Yay: The chemistry between the four children – Kannu, Ringtone, Niraala, Mangla is the best part about the film. Their innocence is charming too. There are some endearing moments in the film like the scene where Kannu builds a makeshift toilet for his mother. There’s also a scene where Kannu is distributing free condoms to passers-by. Although how justifiable is a scene in which a child is made to distribute free condoms in exchange for money by a social worker is highly debatable. Then there’s Kannu using the rather posh washroom of the firang social-worker in the way he thinks is right.

When it comes to performances, the kids are fun to watch, and perform effortlessly. Full marks for the casting here. Atul Kulkarni as the PM’s senior officer is impactful even in a small role and his interaction with the children brings a smile. Anjali Patil looks comfortable in her role, as does Makarand Deshpande as a lecherous local. Rasika Agashe as the neighbour Rabiya di is impressive. A plus of the film is that while skimming the surface of a plethora of issues plaguing the country at large including corruption, crime against women, and addressing STDs, the film is breezy and at no point weighs you down with the seriousness of the causes.

Nay: We have seen films like I AM Kalam, where a boy from a small village sets out to meet the President. The film had you rooting for the little boy. Unfortunately, you just can’t seem to empathise or feel much for the mother son-duo here. In trying to keep the film from being very serious and striving to keep the entertainment factor balanced, the filmmaker falters big time. None of the issues seem to reach a depth that would make the audience truly feel for the character or their situation. A forced anti-climax doesn’t help either. The language of the dialogues between the mother and son seems out of place. The mother-child chemistry is also not as poignant as it could’ve been. Sargam and Pappu’s romantic track though well-done, is simply too-good-to-be-true. Story is predictable and too simplified which might not appeal to multiplex audience. At the same time there are just too many issues that may not click with single screen audiences either.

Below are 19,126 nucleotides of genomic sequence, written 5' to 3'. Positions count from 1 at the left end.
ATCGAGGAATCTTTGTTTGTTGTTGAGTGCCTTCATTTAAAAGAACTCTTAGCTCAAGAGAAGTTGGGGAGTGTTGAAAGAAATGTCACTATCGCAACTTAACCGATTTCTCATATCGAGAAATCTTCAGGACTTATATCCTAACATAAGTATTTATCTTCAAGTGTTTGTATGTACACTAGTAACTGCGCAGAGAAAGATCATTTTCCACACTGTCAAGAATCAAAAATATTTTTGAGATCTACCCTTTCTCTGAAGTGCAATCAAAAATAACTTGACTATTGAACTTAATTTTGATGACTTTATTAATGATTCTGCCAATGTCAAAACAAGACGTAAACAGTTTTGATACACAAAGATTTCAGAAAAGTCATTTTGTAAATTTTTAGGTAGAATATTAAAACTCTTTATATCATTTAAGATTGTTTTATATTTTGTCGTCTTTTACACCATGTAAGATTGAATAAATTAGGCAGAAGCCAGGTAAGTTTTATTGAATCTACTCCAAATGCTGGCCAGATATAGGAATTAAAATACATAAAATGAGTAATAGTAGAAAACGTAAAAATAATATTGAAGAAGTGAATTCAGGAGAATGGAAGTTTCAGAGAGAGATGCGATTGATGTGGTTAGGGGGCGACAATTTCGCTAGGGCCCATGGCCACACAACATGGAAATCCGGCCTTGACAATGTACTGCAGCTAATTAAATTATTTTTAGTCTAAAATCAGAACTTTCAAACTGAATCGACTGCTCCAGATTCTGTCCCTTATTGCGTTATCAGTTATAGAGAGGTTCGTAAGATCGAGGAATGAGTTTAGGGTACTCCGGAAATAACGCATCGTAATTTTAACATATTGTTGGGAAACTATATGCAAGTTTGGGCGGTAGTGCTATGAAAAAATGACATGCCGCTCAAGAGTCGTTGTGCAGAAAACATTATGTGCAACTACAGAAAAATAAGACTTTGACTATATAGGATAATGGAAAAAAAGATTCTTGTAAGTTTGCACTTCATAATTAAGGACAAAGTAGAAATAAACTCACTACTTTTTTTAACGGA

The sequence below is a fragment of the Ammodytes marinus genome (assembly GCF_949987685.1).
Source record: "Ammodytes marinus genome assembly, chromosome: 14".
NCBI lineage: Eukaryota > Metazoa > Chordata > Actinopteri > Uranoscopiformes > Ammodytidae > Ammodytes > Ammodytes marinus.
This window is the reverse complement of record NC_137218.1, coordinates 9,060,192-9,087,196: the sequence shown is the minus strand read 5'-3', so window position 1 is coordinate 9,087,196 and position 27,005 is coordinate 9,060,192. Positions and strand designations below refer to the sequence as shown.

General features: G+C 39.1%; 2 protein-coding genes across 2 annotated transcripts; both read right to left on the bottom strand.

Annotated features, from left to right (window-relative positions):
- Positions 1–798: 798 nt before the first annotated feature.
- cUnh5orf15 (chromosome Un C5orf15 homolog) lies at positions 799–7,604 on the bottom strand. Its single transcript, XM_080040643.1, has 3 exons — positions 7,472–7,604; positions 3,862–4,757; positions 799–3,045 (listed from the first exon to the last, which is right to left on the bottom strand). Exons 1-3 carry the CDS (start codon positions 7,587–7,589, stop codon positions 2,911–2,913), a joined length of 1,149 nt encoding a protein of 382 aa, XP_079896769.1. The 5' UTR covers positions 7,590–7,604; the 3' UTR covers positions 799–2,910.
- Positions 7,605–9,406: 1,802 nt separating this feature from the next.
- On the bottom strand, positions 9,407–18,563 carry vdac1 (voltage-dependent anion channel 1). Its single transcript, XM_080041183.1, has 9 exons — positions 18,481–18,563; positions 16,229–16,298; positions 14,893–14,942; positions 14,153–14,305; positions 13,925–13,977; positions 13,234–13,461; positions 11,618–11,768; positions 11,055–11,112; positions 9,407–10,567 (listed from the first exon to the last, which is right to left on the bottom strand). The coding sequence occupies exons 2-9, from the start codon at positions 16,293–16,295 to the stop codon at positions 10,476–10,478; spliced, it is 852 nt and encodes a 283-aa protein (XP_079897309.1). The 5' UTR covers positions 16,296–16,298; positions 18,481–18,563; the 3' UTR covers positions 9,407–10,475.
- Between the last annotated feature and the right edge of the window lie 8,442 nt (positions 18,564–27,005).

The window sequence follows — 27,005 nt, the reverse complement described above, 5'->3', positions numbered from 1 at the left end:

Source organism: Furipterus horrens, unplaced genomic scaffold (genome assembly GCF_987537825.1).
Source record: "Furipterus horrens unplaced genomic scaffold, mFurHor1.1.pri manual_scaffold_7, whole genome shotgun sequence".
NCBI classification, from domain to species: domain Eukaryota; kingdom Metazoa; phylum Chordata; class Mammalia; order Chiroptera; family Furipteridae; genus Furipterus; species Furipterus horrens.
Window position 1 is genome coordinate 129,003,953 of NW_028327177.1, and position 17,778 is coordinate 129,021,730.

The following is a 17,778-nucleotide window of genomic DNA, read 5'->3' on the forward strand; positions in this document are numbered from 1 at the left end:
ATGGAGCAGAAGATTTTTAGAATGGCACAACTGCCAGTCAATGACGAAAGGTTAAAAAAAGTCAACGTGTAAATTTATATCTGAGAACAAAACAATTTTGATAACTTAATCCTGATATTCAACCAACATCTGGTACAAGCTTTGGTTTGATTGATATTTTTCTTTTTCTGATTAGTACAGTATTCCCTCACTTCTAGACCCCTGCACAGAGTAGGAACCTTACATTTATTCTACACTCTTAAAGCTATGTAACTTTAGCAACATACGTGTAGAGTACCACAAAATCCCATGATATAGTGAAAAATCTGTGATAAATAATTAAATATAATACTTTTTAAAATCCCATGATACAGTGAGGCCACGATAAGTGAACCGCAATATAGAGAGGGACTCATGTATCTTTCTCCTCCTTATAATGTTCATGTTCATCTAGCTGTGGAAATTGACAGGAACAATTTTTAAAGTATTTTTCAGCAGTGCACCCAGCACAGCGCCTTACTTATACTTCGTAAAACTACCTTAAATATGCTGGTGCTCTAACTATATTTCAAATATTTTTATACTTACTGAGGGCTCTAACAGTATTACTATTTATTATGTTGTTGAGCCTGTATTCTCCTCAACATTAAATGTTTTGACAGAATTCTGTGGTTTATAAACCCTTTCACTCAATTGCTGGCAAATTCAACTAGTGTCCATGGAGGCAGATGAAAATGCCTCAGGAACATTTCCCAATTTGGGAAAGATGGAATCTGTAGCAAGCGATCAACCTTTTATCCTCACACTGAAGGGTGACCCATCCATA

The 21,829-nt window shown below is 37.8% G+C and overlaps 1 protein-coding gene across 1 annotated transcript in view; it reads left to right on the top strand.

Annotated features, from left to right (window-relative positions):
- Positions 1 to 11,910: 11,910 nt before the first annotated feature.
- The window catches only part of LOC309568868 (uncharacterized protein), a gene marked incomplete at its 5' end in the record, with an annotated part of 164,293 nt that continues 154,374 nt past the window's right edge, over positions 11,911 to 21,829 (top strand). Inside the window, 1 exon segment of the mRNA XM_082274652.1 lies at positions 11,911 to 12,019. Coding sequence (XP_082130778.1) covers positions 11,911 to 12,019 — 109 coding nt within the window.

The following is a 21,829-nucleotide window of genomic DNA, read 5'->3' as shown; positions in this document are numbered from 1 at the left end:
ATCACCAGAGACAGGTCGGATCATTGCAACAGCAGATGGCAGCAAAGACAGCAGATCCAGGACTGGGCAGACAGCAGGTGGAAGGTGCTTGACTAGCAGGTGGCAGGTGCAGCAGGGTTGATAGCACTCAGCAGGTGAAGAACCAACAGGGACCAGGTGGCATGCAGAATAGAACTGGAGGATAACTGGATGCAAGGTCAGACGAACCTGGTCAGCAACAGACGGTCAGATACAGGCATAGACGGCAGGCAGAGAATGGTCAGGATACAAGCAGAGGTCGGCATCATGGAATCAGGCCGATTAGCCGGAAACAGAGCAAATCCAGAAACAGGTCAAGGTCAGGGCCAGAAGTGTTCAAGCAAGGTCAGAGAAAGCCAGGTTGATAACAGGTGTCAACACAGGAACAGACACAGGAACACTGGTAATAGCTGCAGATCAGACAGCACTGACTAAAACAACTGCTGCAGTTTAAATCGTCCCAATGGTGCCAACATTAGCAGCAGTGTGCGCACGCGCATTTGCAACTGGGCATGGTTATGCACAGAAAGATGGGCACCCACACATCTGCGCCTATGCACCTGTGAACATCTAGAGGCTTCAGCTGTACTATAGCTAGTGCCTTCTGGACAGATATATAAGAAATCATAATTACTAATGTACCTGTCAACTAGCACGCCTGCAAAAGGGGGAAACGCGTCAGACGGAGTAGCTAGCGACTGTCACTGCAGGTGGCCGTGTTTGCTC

CineBlitz verdict: Mehra’s sincere and simple approach and an earnest effort as a filmmaker to address several issues reflects throughout the film. But it is in his attempt to try and not make it preachy that he falls short. It’s almost like the filmmaker was holding back what his heart wanted to truly showcase. His film may have to pay a price for this compromise. Mehra’s intentions are commendable; the film however leaves much to desire. The film is strictly an okay-watch and may not tickle your cinematic palette in a theatre.

Rating: 2.5 stars